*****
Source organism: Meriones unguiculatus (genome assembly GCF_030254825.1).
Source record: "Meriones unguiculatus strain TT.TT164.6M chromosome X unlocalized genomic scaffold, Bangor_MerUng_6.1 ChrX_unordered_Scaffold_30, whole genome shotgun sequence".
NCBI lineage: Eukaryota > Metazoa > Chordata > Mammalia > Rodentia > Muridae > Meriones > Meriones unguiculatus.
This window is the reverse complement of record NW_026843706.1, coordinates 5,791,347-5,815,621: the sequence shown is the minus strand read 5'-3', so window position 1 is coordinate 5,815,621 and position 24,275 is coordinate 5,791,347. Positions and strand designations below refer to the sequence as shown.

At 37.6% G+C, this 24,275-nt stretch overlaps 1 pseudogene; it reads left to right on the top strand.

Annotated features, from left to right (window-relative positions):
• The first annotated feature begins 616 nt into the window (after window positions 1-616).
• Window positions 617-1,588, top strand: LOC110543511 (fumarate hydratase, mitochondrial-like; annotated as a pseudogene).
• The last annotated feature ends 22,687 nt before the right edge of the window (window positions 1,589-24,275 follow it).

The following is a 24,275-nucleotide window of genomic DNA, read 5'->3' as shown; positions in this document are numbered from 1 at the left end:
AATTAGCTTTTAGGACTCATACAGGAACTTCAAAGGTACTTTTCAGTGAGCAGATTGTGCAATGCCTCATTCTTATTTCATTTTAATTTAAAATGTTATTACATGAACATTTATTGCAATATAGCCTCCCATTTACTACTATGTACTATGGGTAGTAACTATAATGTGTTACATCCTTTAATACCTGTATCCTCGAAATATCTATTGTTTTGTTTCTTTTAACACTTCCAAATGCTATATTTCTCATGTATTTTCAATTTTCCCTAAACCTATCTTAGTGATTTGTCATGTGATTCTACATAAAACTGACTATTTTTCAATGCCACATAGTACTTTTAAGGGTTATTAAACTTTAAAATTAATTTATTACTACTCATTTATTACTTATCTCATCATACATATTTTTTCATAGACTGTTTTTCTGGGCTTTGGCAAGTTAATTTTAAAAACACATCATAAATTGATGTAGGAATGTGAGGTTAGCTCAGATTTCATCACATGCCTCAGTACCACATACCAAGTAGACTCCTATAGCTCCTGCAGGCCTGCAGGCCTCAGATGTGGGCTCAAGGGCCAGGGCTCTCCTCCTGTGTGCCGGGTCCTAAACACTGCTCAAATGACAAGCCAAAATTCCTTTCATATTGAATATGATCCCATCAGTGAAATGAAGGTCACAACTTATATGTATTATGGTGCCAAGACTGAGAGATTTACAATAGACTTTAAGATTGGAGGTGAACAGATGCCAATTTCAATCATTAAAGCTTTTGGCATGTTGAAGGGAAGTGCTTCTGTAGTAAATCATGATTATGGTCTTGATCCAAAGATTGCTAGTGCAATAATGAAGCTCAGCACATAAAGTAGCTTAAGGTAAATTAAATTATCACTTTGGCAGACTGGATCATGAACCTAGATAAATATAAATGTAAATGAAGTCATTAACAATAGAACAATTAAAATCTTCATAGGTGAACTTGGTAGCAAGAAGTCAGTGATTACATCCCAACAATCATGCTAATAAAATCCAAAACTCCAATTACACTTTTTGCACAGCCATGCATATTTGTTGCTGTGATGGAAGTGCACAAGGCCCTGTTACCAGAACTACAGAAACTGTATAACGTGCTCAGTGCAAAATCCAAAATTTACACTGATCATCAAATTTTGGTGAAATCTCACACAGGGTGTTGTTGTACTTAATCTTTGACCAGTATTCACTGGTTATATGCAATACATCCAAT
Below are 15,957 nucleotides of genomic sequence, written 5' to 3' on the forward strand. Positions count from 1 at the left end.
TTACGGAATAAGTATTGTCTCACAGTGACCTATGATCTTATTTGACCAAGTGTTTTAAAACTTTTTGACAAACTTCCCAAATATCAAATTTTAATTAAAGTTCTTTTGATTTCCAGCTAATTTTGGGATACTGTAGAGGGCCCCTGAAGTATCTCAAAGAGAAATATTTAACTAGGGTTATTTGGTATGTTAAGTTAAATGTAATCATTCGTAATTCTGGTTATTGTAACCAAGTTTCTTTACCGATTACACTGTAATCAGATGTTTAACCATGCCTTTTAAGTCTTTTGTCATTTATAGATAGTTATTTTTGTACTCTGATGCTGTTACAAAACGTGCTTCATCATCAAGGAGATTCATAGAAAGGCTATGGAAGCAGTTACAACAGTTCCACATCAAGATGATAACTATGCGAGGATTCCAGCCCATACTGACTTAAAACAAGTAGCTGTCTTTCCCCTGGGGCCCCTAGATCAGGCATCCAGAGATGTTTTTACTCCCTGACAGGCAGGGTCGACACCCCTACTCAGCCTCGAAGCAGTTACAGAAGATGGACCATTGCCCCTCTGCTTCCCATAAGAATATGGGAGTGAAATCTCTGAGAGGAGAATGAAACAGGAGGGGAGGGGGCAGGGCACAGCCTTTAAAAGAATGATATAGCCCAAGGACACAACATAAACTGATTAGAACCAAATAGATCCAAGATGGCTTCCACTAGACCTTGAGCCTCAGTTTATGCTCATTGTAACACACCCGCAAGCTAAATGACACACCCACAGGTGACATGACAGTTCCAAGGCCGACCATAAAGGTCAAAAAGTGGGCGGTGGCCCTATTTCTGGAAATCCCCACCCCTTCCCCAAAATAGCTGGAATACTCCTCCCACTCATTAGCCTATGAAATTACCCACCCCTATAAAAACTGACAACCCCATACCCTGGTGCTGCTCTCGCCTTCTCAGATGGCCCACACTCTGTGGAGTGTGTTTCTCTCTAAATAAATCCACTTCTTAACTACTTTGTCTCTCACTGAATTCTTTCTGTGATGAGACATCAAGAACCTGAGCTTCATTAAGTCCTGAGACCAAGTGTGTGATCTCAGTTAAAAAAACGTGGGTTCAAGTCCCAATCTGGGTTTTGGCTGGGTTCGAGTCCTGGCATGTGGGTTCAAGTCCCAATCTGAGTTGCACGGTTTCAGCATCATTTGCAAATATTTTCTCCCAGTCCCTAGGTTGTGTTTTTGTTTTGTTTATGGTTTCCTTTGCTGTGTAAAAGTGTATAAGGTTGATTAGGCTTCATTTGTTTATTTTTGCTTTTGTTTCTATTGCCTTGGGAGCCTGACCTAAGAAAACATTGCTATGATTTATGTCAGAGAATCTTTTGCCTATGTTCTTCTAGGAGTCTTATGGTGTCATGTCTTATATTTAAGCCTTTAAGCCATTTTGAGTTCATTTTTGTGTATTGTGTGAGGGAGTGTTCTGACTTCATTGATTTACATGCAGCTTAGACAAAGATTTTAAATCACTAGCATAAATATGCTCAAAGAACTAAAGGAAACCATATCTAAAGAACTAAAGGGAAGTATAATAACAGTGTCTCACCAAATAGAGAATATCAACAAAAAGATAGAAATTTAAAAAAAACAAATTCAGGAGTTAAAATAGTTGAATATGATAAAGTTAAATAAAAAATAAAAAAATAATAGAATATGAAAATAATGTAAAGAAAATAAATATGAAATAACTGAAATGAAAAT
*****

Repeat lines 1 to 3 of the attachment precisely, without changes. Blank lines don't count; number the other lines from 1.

Source organism: Meriones unguiculatus (genome assembly GCF_030254825.1).
Source record: "Meriones unguiculatus strain TT.TT164.6M chromosome X unlocalized genomic scaffold, Bangor_MerUng_6.1 ChrX_unordered_Scaffold_30, whole genome shotgun sequence".
NCBI lineage: Eukaryota > Metazoa > Chordata > Mammalia > Rodentia > Muridae > Meriones > Meriones unguiculatus.